On Monday we spent the day visiting wineries in the Santa Barbara area. Our first stop was the Sanford Winery, which was one of the highlights of the day. We were originally scheduled for a tasting, but after our arrival the sales manager gave us a personal tour! The tour started in the vineyard where we learned all about the cultivation of the Pinot Noir grape which is famous in the Santa Rita Hills area we were exploring. Then we moved on to the production facilities which included a very beautiful barrel aging barn which was built from old growth fir recycled from a lumber mill in WA.
They had a unique fermentation area which was outside, but under cover. All of the tanks are open top, with chilling jackets to control the temperature. All of the racking and movement of wine is by gravity flow.
We then tasted some delicious Pinot Noirs. It was a great start to a wonderful day.
Our next stop was the Bridlewood Winery. It is further inland and therefore has a warmer climate which favors Syrah. The style of the winery hearkens to it's earlier role as a rehabilitation hospital for Thoroughbred horses. We tasted some different Syrahs and a nice Viognier. We were disappointed in the reception we received from the tasting hosts, but the tasting room and grounds were beautiful.
Our next stop was the Beckmen Winery. This is a small winery off the beaten path, down a dirt road. They also produce a Syrah, but also have some nice whites, a great Cabernet Sauvignon, and a lot of different variations of Grenache. The vines are originally from the Rhone area of France. Another nice feature of the winery is a pretty pond with picnic tables around. We used the area for a nice picnic and a break from tasting all of the wine.
After the lunch break we made a quick stop at the Roblar Winery. It has a timber frame tasting room that includes a restaurant, deli and cooking school. Unfortunately, only the tasting room is open on Mondays. The wines here included a very good Semillon and a limited production Zinfandel.
Next up was the Firestone Vineyards. Yes, this is the same Firestone from the famous tire company. It was one of the first wineries built in the area, in 1972, and it was started by the father-son team of Leonard & Brooks Firestone. In September of 2007 the family sold the winery to Bill Foley, another area pioneer and owner of Foley Vineyards. Bill promises to keep the Firestone tradition intact and he adds his personal touch to the wines.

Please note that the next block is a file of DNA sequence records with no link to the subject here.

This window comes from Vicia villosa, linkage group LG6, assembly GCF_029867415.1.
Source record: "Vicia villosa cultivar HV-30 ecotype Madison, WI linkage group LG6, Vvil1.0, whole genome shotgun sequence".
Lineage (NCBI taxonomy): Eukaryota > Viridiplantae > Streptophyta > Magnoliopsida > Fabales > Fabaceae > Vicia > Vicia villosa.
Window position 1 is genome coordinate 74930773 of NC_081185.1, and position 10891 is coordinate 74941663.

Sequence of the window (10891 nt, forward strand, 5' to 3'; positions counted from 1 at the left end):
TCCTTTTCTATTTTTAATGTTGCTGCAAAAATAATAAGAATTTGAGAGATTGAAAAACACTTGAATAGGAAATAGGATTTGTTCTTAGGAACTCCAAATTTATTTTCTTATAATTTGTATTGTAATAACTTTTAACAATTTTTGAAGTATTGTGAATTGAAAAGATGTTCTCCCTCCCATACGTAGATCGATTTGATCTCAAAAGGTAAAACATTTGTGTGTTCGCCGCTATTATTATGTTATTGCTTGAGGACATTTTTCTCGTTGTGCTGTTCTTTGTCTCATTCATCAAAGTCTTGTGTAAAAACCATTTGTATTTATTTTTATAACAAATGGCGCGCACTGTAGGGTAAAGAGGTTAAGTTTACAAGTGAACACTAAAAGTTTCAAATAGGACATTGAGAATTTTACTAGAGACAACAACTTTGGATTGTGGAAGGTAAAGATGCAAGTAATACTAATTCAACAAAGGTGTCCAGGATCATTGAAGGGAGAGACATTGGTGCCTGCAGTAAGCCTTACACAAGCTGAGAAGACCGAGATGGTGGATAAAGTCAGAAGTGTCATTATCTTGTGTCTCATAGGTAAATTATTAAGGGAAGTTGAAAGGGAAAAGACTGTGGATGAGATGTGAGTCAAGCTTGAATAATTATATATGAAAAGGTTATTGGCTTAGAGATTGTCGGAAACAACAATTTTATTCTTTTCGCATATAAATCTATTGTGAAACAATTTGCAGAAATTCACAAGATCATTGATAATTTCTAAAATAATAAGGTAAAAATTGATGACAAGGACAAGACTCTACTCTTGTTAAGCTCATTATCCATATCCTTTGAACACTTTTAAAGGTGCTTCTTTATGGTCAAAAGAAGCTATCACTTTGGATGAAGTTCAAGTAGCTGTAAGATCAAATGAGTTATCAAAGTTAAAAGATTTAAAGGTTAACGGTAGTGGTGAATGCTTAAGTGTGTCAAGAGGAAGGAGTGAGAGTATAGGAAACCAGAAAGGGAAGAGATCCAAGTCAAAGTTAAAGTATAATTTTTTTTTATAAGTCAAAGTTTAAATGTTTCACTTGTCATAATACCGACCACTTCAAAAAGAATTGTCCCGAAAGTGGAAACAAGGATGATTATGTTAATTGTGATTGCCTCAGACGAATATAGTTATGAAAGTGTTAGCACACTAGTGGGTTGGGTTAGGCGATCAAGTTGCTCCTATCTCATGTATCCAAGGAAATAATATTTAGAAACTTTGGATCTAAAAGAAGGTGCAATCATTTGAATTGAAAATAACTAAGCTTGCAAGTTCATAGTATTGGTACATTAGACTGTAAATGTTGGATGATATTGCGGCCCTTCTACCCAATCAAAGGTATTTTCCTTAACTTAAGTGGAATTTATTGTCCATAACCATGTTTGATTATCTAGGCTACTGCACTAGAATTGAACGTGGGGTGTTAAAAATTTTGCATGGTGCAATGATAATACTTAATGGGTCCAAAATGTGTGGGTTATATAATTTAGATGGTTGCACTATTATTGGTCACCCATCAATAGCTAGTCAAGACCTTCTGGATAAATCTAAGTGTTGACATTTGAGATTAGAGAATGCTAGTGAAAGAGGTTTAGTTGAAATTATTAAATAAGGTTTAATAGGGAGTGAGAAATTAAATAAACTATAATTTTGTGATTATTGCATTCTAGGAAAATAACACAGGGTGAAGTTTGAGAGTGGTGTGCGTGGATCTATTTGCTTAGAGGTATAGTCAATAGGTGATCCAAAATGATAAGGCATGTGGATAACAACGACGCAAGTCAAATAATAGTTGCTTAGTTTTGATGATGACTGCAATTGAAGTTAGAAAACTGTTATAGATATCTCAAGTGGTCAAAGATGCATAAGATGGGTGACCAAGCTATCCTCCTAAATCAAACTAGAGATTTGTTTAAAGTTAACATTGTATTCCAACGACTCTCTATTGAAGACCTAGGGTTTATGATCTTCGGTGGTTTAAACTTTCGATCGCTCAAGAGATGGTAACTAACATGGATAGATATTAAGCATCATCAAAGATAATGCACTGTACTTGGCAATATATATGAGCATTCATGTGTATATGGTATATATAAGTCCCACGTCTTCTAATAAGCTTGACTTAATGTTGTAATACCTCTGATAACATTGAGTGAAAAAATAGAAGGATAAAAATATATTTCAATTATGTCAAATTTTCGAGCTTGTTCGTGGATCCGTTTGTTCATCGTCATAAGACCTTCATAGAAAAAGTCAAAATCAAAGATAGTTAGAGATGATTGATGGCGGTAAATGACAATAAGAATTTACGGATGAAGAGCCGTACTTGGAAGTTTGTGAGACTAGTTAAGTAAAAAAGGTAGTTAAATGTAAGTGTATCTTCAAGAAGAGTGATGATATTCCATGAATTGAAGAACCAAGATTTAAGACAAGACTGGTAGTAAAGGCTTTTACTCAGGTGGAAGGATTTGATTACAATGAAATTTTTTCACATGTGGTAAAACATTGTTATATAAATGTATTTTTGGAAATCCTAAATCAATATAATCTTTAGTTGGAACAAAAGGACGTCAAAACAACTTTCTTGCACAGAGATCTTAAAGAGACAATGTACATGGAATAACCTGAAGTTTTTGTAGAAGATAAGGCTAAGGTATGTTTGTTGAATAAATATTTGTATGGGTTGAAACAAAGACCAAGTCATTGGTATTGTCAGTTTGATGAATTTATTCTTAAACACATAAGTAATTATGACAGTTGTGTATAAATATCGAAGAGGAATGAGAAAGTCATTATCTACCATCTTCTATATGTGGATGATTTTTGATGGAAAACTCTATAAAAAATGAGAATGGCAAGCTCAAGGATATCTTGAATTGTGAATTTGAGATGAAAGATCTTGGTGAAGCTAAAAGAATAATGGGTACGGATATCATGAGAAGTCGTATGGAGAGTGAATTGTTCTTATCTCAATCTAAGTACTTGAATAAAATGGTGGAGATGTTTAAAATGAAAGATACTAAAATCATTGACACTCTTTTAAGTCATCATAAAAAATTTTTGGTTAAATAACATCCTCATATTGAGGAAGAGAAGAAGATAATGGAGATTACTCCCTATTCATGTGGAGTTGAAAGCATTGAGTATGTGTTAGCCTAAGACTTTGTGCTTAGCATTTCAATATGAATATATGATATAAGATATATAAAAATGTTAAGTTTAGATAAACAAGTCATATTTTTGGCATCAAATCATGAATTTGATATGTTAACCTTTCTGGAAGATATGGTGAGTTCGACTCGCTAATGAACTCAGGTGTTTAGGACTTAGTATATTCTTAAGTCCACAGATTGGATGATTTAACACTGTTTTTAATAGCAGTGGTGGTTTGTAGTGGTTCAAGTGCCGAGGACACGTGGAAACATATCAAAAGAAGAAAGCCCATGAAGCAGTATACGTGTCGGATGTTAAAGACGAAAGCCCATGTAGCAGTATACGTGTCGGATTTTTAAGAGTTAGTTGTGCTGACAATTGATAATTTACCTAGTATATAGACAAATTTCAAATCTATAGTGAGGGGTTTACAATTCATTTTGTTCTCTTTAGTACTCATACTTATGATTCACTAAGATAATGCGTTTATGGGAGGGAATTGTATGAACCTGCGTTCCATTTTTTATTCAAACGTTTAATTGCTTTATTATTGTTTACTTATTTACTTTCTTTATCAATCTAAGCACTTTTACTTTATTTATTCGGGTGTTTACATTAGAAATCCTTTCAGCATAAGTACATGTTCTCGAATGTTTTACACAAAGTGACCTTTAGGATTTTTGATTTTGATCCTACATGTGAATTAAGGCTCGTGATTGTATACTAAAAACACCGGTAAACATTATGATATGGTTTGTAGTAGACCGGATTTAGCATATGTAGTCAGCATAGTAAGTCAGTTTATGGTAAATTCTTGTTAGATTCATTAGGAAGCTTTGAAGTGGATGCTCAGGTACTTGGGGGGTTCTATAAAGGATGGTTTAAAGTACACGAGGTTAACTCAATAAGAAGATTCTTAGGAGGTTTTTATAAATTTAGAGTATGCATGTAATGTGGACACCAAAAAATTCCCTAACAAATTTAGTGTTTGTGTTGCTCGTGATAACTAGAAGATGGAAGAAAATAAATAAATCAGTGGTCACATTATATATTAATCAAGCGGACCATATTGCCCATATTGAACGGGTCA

One of the reasons we chose this winery is the excellent tour they offer. We started in the vineyards, moved on to the bottling line, one of the few in the area, and then into the barrel room. It was interesting to contrast the smaller Sanford Winery to the larger Firestone Vineyards. It added a lot of information to compare and contrast. As you can tell from the picture, we had a really good time.
The wines at Firestone were interesting, good values, and they are generally available in many states. Their Cabernet Franc was the highlight of the tasting for John.
Our last stop was one of nostalgia. It was the Fess Parker Winery. Fess is the Davy Crockett of the wine industry. And you can buy a coonskin cap for your wine bottle!
Fess Parker and his family are a major factor in the Santa Barbara area, with many ranches, the hotel, a restaurant, and the winery. The winery features a large number of wines, including many different estate Pinot Noirs and Syrahs. By far their number one selling wine, though, is Frontier Red, and NV blend. It was interesting to view all of the pictures of the famous proprietor.
Click here to see more of the pictures of the wineries:
We completed the day with a light dinner at the famous Pea Soup Andersens Restaurant. Most of us had the soup, and it was as good as John remembered it. The restaurant started in Buellton in 1924, and it's been serving the soup ever since. It fun to find a piece of history as we travel.
It was a long day, but everyone enjoyed it and learned a lot.